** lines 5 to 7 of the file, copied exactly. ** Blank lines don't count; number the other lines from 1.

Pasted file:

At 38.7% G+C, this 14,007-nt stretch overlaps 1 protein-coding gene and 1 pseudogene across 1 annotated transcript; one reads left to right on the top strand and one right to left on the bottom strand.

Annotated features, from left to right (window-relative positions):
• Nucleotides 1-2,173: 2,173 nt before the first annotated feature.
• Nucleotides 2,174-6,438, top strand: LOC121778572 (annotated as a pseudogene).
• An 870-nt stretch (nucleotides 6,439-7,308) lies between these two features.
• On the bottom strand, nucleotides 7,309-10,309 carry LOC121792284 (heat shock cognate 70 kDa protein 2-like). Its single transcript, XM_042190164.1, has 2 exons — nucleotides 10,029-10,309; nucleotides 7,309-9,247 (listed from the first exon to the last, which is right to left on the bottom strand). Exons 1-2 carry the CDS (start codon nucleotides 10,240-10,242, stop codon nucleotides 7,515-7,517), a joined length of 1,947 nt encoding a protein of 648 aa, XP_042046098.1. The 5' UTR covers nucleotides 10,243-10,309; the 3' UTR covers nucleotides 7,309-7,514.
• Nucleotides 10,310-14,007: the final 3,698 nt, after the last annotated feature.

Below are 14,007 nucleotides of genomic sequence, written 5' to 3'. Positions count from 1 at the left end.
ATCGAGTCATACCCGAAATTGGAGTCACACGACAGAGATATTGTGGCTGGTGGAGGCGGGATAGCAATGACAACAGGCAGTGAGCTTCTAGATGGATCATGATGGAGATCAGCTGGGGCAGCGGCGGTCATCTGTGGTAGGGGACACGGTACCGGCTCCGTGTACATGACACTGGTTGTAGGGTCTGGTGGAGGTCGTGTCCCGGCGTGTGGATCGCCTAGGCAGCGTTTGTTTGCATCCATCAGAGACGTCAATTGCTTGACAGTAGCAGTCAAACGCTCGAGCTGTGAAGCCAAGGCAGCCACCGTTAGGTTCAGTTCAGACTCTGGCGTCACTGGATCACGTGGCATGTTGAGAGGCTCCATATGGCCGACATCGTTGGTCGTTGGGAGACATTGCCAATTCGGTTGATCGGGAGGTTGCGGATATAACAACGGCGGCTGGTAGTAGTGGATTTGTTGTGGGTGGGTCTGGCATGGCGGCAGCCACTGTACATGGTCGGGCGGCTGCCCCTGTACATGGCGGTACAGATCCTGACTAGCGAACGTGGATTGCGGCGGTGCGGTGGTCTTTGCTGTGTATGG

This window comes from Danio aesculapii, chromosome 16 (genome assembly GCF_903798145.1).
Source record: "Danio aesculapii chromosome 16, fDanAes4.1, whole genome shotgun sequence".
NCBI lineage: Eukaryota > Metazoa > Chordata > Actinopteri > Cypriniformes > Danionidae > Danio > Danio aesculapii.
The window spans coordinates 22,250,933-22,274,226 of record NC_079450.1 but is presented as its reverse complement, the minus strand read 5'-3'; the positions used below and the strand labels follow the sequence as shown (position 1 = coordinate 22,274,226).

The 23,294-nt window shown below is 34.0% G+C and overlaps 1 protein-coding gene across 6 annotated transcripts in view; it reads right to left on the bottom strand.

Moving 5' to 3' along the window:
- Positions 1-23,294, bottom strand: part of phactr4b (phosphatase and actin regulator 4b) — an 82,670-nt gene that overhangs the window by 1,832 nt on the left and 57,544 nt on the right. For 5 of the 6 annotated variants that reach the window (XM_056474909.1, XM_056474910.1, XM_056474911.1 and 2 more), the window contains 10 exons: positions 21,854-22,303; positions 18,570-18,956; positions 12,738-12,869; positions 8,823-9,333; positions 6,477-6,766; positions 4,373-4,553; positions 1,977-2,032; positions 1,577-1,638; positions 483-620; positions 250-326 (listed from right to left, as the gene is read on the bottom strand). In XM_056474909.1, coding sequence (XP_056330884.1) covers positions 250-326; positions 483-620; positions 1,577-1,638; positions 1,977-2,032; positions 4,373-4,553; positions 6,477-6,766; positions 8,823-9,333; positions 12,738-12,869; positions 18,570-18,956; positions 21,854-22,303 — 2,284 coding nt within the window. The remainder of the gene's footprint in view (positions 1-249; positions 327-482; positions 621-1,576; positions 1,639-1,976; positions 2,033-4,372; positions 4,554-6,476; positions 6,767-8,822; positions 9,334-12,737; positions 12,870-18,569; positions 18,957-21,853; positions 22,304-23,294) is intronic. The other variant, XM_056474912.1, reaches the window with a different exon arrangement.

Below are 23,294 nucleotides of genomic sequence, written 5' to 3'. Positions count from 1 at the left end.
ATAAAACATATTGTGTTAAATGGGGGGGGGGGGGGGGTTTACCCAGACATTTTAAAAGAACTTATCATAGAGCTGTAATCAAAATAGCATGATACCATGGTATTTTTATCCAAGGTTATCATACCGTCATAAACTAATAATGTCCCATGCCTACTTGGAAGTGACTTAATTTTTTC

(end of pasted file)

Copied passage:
• An 870-nt stretch (nucleotides 6,439-7,308) lies between these two features.
• On the bottom strand, nucleotides 7,309-10,309 carry LOC121792284 (heat shock cognate 70 kDa protein 2-like). Its single transcript, XM_042190164.1, has 2 exons — nucleotides 10,029-10,309; nucleotides 7,309-9,247 (listed from the first exon to the last, which is right to left on the bottom strand). Exons 1-2 carry the CDS (start codon nucleotides 10,240-10,242, stop codon nucleotides 7,515-7,517), a joined length of 1,947 nt encoding a protein of 648 aa, XP_042046098.1. The 5' UTR covers nucleotides 10,243-10,309; the 3' UTR covers nucleotides 7,309-7,514.
• Nucleotides 10,310-14,007: the final 3,698 nt, after the last annotated feature.